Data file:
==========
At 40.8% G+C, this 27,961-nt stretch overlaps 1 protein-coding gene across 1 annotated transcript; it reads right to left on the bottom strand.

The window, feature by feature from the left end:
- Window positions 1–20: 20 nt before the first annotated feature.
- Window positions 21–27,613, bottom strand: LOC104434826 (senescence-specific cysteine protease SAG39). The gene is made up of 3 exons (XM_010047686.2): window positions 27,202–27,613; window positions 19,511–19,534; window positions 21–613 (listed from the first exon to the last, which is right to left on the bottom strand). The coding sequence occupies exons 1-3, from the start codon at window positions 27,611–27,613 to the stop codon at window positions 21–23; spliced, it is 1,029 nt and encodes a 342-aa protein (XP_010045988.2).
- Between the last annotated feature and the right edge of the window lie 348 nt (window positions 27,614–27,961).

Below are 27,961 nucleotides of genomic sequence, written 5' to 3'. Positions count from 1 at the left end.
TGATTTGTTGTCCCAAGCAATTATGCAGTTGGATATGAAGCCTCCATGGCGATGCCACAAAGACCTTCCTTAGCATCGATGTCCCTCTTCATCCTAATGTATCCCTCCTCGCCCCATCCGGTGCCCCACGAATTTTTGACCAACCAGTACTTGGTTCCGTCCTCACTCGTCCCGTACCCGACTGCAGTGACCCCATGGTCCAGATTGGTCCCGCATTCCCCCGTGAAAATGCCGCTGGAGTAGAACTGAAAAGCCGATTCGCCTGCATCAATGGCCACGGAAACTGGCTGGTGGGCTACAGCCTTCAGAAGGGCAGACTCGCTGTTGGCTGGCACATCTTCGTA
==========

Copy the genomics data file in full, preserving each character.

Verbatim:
At 40.8% G+C, this 27,961-nt stretch overlaps 1 protein-coding gene across 1 annotated transcript; it reads right to left on the bottom strand.

The window, feature by feature from the left end:
- Window positions 1–20: 20 nt before the first annotated feature.
- Window positions 21–27,613, bottom strand: LOC104434826 (senescence-specific cysteine protease SAG39). The gene is made up of 3 exons (XM_010047686.2): window positions 27,202–27,613; window positions 19,511–19,534; window positions 21–613 (listed from the first exon to the last, which is right to left on the bottom strand). The coding sequence occupies exons 1-3, from the start codon at window positions 27,611–27,613 to the stop codon at window positions 21–23; spliced, it is 1,029 nt and encodes a 342-aa protein (XP_010045988.2).
- Between the last annotated feature and the right edge of the window lie 348 nt (window positions 27,614–27,961).

Below are 27,961 nucleotides of genomic sequence, written 5' to 3'. Positions count from 1 at the left end.
TGATTTGTTGTCCCAAGCAATTATGCAGTTGGATATGAAGCCTCCATGGCGATGCCACAAAGACCTTCCTTAGCATCGATGTCCCTCTTCATCCTAATGTATCCCTCCTCGCCCCATCCGGTGCCCCACGAATTTTTGACCAACCAGTACTTGGTTCCGTCCTCACTCGTCCCGTACCCGACTGCAGTGACCCCATGGTCCAGATTGGTCCCGCATTCCCCCGTGAAAATGCCGCTGGAGTAGAACTGAAAAGCCGATTCGCCTGCATCAATGGCCACGGAAACTGGCTGGTGGGCTACAGCCTTCAGAAGGGCAGACTCGCTGTTGGCTGGCACATCTTCGTA